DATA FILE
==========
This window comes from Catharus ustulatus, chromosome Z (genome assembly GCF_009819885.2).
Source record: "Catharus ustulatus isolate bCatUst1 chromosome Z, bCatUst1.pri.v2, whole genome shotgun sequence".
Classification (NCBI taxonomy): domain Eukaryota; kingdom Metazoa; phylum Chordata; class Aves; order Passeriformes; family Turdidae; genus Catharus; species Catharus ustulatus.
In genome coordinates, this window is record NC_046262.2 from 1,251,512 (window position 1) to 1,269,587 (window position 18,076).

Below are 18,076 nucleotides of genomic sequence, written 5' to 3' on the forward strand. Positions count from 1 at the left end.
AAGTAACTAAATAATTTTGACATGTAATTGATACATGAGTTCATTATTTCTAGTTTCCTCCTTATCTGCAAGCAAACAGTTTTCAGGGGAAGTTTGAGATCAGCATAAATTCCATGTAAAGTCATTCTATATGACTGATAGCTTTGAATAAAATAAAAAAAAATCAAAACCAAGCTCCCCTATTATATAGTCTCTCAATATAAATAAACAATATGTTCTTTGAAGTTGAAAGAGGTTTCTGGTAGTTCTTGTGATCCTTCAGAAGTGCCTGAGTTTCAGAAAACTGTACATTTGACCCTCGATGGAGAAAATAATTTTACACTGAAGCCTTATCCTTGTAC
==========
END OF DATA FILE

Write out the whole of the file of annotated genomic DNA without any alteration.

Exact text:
This window comes from Catharus ustulatus, chromosome Z (genome assembly GCF_009819885.2).
Source record: "Catharus ustulatus isolate bCatUst1 chromosome Z, bCatUst1.pri.v2, whole genome shotgun sequence".
Classification (NCBI taxonomy): domain Eukaryota; kingdom Metazoa; phylum Chordata; class Aves; order Passeriformes; family Turdidae; genus Catharus; species Catharus ustulatus.
In genome coordinates, this window is record NC_046262.2 from 1,251,512 (window position 1) to 1,269,587 (window position 18,076).

Below are 18,076 nucleotides of genomic sequence, written 5' to 3' on the forward strand. Positions count from 1 at the left end.
AAGTAACTAAATAATTTTGACATGTAATTGATACATGAGTTCATTATTTCTAGTTTCCTCCTTATCTGCAAGCAAACAGTTTTCAGGGGAAGTTTGAGATCAGCATAAATTCCATGTAAAGTCATTCTATATGACTGATAGCTTTGAATAAAATAAAAAAAAATCAAAACCAAGCTCCCCTATTATATAGTCTCTCAATATAAATAAACAATATGTTCTTTGAAGTTGAAAGAGGTTTCTGGTAGTTCTTGTGATCCTTCAGAAGTGCCTGAGTTTCAGAAAACTGTACATTTGACCCTCGATGGAGAAAATAATTTTACACTGAAGCCTTATCCTTGTAC